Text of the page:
‘Freekin Soda’ didn’t please the regulators, and ‘Freekee soda’ has now been dropped by Britvic as well. For our thoughts on what might have gone on behind the scenes and the lessons.
Who: Britvic Soft Drinks
When: August 2003
It has not been easy for Britvic's juice and milk-based soft drink originally called Freekin Soda.
The Freekin Soda moniker had to be dropped over concerns at the sexual connotations of the word 'Freekin' among the teen target market. The product was then re-branded and launched under the name 'Freekee Soda'. All seemed set fair and Britvic was claiming the product had achieved 81% awareness among kids. But there was more brand trouble and the product has now been re-branded yet again, this time as 'Tango Strange Soda'. Reports suggest that the second name change was due to a legal challenge from an unnamed company. Britvic themselves refused to comment, but a quick search of the UK Patent Office's online trade mark register gives some indication of what the true story might have been.
In November 2002, Britvic filed an application to register the brand name 'Freekee Soda' as a trade mark in the UK. The goods class was 32 covering non-alcoholic drinks; cordials; squashes; carbonated non-alcoholic drinks; mineral and aerated waters; fruit drinks and fruit juices, syrups, granules, powders and other preparations for making beverages.
In accordance with the rules, the application to register was published in the Trade Marks Journal on 14 February 2003. There was then three months for any other brand owner who was directly concerned to file an opposition to the registration going ahead. This was exactly what happened. We do not have chapter and verse on the opposer, but a search of the Community Trade Mark Register suggests at least one strong candidate.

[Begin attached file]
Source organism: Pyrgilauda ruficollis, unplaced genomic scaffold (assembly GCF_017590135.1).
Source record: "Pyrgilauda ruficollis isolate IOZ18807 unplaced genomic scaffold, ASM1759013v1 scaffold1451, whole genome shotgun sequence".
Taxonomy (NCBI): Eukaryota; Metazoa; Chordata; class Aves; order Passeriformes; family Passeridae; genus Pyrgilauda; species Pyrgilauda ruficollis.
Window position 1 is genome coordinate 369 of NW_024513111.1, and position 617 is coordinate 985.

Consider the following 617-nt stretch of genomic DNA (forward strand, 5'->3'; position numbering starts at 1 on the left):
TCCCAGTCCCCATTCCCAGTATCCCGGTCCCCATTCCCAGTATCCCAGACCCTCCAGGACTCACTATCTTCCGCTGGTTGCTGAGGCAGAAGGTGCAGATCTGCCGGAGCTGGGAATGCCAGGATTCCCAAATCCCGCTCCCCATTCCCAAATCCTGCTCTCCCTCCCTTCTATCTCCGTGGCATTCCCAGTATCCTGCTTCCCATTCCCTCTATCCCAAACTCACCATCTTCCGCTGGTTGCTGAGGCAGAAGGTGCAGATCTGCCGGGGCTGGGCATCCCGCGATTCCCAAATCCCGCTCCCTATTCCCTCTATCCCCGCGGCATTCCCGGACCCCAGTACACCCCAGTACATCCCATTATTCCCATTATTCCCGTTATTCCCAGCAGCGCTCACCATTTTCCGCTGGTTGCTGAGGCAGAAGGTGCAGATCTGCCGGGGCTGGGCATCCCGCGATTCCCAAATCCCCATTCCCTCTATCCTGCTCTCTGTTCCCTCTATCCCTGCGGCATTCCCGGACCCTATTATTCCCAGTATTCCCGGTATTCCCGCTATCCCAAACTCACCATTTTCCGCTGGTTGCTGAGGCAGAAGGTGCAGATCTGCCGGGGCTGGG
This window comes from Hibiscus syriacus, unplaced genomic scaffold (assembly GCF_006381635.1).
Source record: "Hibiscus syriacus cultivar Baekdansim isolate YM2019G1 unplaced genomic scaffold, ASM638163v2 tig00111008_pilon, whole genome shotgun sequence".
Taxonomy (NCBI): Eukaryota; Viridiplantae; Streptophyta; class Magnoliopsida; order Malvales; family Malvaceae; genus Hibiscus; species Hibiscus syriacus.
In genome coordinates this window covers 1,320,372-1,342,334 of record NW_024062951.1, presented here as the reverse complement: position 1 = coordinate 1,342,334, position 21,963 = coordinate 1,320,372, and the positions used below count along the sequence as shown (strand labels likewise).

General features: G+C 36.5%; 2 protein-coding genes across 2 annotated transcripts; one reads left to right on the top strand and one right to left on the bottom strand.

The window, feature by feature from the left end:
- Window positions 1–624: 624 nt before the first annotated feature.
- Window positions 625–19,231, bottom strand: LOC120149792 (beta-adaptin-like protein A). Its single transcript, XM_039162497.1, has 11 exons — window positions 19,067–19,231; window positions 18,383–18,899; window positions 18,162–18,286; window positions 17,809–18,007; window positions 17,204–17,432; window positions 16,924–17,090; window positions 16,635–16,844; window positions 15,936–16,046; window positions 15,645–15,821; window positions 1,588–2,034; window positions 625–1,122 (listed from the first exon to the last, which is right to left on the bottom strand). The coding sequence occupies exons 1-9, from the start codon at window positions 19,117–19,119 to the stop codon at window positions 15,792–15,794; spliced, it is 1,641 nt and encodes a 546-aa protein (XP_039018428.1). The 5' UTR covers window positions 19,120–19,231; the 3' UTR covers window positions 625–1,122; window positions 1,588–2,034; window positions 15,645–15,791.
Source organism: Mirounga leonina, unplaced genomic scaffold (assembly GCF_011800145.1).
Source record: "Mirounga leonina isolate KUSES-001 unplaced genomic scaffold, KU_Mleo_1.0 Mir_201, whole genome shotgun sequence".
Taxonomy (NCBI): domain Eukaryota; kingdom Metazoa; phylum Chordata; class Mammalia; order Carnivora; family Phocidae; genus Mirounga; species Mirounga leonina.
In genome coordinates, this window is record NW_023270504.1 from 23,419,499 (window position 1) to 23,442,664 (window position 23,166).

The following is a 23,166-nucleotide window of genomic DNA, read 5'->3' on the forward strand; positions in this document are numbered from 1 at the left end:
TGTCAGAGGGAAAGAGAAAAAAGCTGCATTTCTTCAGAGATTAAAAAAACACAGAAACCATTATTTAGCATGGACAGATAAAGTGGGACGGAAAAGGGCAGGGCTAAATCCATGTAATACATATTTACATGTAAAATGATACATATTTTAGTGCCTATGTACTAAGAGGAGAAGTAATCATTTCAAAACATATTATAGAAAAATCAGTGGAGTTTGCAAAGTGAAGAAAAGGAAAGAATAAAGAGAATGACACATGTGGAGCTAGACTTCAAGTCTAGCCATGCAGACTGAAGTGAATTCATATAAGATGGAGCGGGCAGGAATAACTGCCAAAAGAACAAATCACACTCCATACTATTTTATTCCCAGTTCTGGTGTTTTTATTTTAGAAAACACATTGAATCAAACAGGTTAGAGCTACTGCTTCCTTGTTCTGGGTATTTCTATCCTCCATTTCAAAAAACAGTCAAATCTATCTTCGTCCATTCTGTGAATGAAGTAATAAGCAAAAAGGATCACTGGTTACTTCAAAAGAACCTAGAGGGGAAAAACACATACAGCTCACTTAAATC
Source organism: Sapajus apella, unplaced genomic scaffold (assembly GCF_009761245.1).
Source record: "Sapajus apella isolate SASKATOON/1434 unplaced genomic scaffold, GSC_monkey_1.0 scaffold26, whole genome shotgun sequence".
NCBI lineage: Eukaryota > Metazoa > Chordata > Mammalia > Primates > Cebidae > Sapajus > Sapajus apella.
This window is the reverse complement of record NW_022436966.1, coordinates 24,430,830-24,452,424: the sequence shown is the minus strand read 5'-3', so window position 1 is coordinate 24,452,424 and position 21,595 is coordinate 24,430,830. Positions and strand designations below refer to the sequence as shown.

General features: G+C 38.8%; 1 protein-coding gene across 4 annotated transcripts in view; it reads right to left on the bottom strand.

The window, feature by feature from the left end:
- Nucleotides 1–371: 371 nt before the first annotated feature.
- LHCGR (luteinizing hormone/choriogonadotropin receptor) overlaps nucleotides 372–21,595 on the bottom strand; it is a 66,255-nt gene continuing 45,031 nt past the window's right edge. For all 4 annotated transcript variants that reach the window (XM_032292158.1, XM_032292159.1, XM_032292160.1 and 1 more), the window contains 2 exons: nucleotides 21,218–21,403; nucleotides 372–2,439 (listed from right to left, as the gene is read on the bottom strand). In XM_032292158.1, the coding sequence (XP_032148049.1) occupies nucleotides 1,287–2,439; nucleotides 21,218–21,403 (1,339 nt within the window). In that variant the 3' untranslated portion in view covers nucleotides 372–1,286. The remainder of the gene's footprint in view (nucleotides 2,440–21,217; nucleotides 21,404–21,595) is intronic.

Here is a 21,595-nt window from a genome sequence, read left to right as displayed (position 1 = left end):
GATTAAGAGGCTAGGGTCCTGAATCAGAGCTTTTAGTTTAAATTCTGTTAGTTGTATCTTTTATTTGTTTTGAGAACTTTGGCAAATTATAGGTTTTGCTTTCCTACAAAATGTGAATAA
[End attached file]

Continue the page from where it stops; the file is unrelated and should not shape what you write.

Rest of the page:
The 'Community Trade Mark' ('CTM') is a 'one stop' means of registering a trade mark across all fifteen states of the European Union. If, after filing an application for a CTM, it turns out that the same mark is the subject of a registration already in a single EU state, then the CTM application cannot proceed. However, it will still be open to the brand owner to seek individual registrations in other EU states.
In this instance, the CTM register showed that on 25 February 2003, just a couple of weeks after the appearance of the Trade Marks Journal publicising Britvic's Freekee Soda application in the UK, a Spanish company by the name of Key Enterprises SL filed an application for a CTM to protect the trade mark Freekee. The product classes were 30 and 32.
That application is still pending, but under three months later Britvic themselves filed an application to register a CTM. The brand was Freekee Sodda and the product classes were 29, 30 and 32.
It must have been clear to Britvic at the time they filed their CTM application that this could only succeed if the earlier, Key Enterprises application failed. For their part, it may be that Key Enterprises, having lodged their opposition to Britvic's UK application to register Freekee Soda, dug their heels in for a long fight. What has actually happened since the three trade mark applications were filed we may never know, but at the end of the day, Britvic has decided to throw in the towel and withdraw its Freekee Soda UK trade mark application.
Why this matters:
Why did Britvic only file an application to register Freekee Soda in the UK in November 2002, when they could have filed a CTM application? Why was it only five months later, by which time Key Enterprises of Spain had put a spoke in Britvic's wheel by filing their own application to register Freekee, that Britvic filed its own CTM application? One suspects that there is much more to this story than meets the eye, but in any event the saga underlines the importance of forward planning when contemplating trade mark protection strategies, as well as comprehensive searching.